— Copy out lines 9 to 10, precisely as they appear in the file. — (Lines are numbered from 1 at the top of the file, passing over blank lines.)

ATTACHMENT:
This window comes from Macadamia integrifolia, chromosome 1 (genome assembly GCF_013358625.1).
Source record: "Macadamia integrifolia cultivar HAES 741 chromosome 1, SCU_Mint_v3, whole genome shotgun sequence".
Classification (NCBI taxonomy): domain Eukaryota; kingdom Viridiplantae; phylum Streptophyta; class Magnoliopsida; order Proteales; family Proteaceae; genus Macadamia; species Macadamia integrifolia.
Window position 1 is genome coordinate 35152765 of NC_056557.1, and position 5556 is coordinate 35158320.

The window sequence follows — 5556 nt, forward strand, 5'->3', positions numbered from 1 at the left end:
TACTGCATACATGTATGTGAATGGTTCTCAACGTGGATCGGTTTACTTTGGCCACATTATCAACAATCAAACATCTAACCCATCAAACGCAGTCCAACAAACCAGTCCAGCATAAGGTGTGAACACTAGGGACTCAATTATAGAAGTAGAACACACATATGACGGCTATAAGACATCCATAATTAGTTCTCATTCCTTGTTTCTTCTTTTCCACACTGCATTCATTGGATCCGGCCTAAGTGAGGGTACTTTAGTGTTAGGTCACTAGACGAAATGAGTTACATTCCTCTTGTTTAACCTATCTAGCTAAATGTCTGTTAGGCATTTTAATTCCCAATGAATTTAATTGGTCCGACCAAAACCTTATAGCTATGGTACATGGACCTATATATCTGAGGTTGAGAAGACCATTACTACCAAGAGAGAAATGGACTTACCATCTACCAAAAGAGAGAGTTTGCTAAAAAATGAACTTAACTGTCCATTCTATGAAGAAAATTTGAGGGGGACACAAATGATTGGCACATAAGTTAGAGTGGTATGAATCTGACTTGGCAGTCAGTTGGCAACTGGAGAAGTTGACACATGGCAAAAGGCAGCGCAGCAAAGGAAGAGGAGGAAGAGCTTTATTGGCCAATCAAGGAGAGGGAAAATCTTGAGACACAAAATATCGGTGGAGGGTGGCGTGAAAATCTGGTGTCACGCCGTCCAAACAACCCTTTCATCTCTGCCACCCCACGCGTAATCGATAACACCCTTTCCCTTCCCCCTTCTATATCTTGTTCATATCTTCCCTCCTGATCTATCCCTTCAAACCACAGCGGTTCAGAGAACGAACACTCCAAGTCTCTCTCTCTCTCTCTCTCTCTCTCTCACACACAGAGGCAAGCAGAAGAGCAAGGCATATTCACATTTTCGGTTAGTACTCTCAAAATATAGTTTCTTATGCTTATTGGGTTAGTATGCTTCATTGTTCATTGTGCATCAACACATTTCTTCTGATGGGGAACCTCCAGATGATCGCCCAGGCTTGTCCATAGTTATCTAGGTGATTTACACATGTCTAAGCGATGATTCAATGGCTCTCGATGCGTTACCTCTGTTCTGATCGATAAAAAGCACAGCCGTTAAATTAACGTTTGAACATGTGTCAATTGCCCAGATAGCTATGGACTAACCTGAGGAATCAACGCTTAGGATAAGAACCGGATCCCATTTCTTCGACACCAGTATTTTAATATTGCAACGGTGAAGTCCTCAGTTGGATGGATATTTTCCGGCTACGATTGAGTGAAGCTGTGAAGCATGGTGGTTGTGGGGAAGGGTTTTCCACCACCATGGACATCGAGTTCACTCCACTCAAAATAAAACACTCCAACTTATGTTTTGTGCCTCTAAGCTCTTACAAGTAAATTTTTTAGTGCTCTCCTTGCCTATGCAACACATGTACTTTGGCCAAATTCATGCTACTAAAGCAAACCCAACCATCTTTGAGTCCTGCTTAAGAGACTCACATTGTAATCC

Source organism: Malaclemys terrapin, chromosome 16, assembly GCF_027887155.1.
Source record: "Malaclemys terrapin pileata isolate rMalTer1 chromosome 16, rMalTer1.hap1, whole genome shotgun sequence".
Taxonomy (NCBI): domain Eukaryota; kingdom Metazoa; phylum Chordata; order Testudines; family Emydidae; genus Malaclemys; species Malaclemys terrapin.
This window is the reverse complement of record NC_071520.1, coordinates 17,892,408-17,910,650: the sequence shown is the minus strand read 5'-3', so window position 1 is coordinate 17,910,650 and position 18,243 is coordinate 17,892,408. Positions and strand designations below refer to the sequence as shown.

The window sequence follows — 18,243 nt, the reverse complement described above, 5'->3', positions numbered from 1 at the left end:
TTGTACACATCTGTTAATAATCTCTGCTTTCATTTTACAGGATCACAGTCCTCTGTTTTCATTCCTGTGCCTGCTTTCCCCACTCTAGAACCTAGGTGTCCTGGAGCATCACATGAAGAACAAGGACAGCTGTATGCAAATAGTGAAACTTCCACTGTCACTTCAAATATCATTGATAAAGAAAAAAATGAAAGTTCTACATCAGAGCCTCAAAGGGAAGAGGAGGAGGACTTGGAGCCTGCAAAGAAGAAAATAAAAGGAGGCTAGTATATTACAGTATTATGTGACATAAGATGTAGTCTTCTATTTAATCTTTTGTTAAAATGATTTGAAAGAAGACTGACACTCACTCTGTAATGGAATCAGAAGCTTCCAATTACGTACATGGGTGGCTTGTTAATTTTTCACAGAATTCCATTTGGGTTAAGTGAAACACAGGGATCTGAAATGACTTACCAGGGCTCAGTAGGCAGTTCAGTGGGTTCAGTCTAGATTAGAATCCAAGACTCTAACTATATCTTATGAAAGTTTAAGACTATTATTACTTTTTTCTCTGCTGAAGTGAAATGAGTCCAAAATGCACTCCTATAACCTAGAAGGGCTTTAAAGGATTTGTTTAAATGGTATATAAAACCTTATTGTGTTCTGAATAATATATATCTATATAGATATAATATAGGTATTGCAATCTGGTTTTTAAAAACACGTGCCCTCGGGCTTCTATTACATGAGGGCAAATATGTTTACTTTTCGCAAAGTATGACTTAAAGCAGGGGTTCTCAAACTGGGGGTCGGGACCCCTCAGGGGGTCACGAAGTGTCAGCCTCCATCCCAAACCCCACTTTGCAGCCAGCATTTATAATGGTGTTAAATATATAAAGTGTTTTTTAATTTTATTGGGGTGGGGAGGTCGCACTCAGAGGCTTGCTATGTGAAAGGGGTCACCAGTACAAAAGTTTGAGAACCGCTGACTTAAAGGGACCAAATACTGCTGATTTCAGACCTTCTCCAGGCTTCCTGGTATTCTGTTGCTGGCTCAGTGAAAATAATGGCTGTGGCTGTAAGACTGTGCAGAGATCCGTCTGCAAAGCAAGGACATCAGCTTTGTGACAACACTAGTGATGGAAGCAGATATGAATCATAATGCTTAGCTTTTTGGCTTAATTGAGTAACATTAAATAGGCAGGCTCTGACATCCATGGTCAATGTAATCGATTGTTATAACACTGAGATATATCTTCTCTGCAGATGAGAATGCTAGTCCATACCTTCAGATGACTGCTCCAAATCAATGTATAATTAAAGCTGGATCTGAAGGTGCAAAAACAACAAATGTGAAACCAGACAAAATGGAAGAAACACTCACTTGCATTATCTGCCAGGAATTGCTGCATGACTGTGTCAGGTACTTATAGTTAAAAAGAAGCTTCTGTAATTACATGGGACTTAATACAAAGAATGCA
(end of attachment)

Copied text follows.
Taxonomy (NCBI): domain Eukaryota; kingdom Metazoa; phylum Chordata; order Testudines; family Emydidae; genus Malaclemys; species Malaclemys terrapin.
This window is the reverse complement of record NC_071520.1, coordinates 17,892,408-17,910,650: the sequence shown is the minus strand read 5'-3', so window position 1 is coordinate 17,910,650 and position 18,243 is coordinate 17,892,408. Positions and strand designations below refer to the sequence as shown.